The Kids Aren’t Alright
For one night recently, Fathom Events (best known for short-run theatrical re-releases of classic films and for simulcasting opera live to movie theaters) presented in 750 “cinemas nationwide” a documentary directed by Jonathan Cipiti entitled The Dating Project.
The film is co-produced by Paulist Productions, Mpower Pictures, and Family Theater Productions – with distribution by the aforementioned Fathom and by Pure Flix.
It seems to me a bold plan, indeed, to have hoped to fill seats on a spring Tuesday with folks – mostly young ones, I presume – eager to watch a film about why it is so difficult to date in 2018, which is what the film is about.
The Project began in the Boston College classroom of Professor Kerry Cronin, who teaches classics and who noticed that her students are moving romantically through their teens and twenties like so many billiard balls: having glancing collisions with the opposite sex in which the traditional subtext of marriage isn’t even part of the game. Girls go to places where they know boys will be (and vice versa), and there they may “hook up,” a dreadful phrase (and a more dreadful reality) describing everything from “Let’s go to the local ristorante for a pizza” to “Let’s go to my place and have sex.”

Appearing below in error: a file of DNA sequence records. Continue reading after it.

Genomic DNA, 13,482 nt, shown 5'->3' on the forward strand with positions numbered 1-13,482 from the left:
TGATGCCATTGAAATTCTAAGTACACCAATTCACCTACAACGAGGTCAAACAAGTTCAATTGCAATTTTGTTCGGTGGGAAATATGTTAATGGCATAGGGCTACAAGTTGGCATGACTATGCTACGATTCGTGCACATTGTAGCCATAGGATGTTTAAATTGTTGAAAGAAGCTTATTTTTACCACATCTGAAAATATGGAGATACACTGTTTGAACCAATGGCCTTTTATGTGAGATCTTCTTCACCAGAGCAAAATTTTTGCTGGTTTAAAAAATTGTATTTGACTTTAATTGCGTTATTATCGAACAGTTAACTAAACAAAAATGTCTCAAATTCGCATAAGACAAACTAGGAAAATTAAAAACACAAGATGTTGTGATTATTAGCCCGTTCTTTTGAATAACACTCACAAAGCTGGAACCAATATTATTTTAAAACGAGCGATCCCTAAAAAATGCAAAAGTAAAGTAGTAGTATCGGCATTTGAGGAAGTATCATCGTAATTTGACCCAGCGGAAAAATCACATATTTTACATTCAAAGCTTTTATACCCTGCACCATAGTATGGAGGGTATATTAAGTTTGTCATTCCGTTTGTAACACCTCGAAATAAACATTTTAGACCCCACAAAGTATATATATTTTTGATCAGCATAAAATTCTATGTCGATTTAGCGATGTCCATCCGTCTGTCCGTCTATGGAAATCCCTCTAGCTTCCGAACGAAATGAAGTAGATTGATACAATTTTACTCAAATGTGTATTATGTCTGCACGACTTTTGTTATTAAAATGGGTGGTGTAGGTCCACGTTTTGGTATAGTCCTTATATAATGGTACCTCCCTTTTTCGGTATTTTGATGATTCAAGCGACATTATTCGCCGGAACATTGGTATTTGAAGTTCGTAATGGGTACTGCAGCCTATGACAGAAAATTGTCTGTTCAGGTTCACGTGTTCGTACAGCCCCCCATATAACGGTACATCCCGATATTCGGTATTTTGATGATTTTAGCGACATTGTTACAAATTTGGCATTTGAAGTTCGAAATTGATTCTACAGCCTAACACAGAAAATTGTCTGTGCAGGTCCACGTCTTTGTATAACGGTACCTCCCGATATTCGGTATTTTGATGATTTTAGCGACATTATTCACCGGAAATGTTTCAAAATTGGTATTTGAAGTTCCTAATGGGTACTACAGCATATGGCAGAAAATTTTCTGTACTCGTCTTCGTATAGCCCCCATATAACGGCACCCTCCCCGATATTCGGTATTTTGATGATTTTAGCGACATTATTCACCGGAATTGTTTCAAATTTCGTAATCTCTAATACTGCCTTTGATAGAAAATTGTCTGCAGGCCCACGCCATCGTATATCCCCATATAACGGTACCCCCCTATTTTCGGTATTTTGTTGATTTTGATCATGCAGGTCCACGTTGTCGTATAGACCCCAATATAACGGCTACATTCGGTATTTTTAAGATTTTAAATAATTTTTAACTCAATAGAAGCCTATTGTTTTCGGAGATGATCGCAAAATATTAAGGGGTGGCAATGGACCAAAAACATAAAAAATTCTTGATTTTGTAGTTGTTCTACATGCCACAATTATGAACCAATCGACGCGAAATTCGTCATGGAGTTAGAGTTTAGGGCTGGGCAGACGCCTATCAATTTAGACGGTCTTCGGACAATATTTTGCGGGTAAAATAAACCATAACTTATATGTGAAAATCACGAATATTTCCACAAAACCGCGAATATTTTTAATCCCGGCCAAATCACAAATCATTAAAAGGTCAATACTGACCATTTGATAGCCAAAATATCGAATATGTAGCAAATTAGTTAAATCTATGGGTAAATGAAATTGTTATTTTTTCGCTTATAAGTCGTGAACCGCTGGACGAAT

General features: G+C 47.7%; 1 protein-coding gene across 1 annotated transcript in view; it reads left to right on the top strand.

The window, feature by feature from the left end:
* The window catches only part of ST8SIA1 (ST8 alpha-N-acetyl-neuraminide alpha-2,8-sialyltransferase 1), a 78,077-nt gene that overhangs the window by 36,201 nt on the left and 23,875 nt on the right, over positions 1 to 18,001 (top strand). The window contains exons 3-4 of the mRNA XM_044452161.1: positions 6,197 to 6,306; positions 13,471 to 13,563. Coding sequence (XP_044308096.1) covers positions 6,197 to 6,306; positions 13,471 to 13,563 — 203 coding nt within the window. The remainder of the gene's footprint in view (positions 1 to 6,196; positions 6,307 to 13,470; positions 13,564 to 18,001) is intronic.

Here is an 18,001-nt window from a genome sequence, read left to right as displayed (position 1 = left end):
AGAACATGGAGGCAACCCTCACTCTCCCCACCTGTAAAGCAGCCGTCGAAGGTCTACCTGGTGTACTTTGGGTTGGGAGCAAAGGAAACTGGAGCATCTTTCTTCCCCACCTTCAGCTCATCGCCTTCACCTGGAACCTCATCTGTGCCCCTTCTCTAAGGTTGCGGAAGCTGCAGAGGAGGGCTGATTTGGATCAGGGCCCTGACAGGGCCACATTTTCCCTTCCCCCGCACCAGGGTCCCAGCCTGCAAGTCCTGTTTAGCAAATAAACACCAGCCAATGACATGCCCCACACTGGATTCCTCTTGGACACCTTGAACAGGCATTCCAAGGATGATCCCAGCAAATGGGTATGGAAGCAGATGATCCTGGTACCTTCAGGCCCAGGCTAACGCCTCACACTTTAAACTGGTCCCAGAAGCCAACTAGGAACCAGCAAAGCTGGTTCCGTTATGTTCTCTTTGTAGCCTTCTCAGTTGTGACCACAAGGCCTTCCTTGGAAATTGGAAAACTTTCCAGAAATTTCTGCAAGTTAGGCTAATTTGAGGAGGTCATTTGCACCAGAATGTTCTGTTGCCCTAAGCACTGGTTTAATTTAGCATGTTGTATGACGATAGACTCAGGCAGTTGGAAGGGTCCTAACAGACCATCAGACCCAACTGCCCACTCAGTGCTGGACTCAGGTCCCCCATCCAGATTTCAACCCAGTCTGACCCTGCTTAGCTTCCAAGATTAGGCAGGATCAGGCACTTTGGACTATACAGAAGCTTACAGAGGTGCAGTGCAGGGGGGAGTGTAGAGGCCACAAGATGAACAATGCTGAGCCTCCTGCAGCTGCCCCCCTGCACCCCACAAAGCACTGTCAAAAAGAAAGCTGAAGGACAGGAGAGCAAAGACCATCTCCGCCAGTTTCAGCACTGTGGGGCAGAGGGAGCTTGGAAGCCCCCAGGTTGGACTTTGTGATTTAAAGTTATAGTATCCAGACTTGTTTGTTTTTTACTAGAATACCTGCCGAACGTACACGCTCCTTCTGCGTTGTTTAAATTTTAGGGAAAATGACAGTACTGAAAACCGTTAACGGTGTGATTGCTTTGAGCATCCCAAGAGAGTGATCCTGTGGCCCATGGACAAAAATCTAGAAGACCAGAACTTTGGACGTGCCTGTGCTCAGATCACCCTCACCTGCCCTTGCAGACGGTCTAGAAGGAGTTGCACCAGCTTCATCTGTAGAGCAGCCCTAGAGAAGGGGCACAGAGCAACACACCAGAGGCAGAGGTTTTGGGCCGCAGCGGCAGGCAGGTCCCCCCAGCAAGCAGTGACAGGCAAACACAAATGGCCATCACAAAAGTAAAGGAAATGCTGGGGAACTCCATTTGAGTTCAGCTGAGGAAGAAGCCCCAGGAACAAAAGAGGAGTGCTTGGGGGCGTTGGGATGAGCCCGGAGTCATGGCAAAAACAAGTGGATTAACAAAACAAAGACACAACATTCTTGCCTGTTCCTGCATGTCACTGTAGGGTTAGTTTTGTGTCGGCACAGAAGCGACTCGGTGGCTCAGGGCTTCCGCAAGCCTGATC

Professor Cronin was stunned to discover that both sexes rarely ask one another out on a date.
A weakness of The Dating Project is its failure to explain why more traditional relationships are no longer preferred; why serial, planned meetings between man and woman have been replaced by a kind of directionless spontaneity. No doubt social media have something to do with this, and yet biological realities haven’t changed.